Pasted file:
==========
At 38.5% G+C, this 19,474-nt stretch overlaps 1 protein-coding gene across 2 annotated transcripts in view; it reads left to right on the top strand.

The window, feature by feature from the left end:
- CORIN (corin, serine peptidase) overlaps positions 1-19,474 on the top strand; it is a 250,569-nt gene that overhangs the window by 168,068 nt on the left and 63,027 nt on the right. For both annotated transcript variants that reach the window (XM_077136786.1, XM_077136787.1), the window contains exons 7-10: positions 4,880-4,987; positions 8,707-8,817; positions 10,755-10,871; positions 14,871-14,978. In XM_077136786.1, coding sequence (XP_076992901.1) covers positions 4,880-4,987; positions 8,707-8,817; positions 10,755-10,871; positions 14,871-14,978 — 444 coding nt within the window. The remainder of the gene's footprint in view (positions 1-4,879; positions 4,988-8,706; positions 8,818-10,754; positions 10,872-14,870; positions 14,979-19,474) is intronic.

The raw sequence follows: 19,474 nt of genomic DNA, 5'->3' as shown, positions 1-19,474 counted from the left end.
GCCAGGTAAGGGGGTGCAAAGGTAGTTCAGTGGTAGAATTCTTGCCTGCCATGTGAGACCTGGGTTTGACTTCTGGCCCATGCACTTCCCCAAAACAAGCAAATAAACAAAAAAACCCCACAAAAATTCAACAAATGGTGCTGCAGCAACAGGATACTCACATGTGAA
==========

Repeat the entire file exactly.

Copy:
At 38.5% G+C, this 19,474-nt stretch overlaps 1 protein-coding gene across 2 annotated transcripts in view; it reads left to right on the top strand.

The window, feature by feature from the left end:
- CORIN (corin, serine peptidase) overlaps positions 1-19,474 on the top strand; it is a 250,569-nt gene that overhangs the window by 168,068 nt on the left and 63,027 nt on the right. For both annotated transcript variants that reach the window (XM_077136786.1, XM_077136787.1), the window contains exons 7-10: positions 4,880-4,987; positions 8,707-8,817; positions 10,755-10,871; positions 14,871-14,978. In XM_077136786.1, coding sequence (XP_076992901.1) covers positions 4,880-4,987; positions 8,707-8,817; positions 10,755-10,871; positions 14,871-14,978 — 444 coding nt within the window. The remainder of the gene's footprint in view (positions 1-4,879; positions 4,988-8,706; positions 8,818-10,754; positions 10,872-14,870; positions 14,979-19,474) is intronic.

The raw sequence follows: 19,474 nt of genomic DNA, 5'->3' as shown, positions 1-19,474 counted from the left end.
GCCAGGTAAGGGGGTGCAAAGGTAGTTCAGTGGTAGAATTCTTGCCTGCCATGTGAGACCTGGGTTTGACTTCTGGCCCATGCACTTCCCCAAAACAAGCAAATAAACAAAAAAACCCCACAAAAATTCAACAAATGGTGCTGCAGCAACAGGATACTCACATGTGAA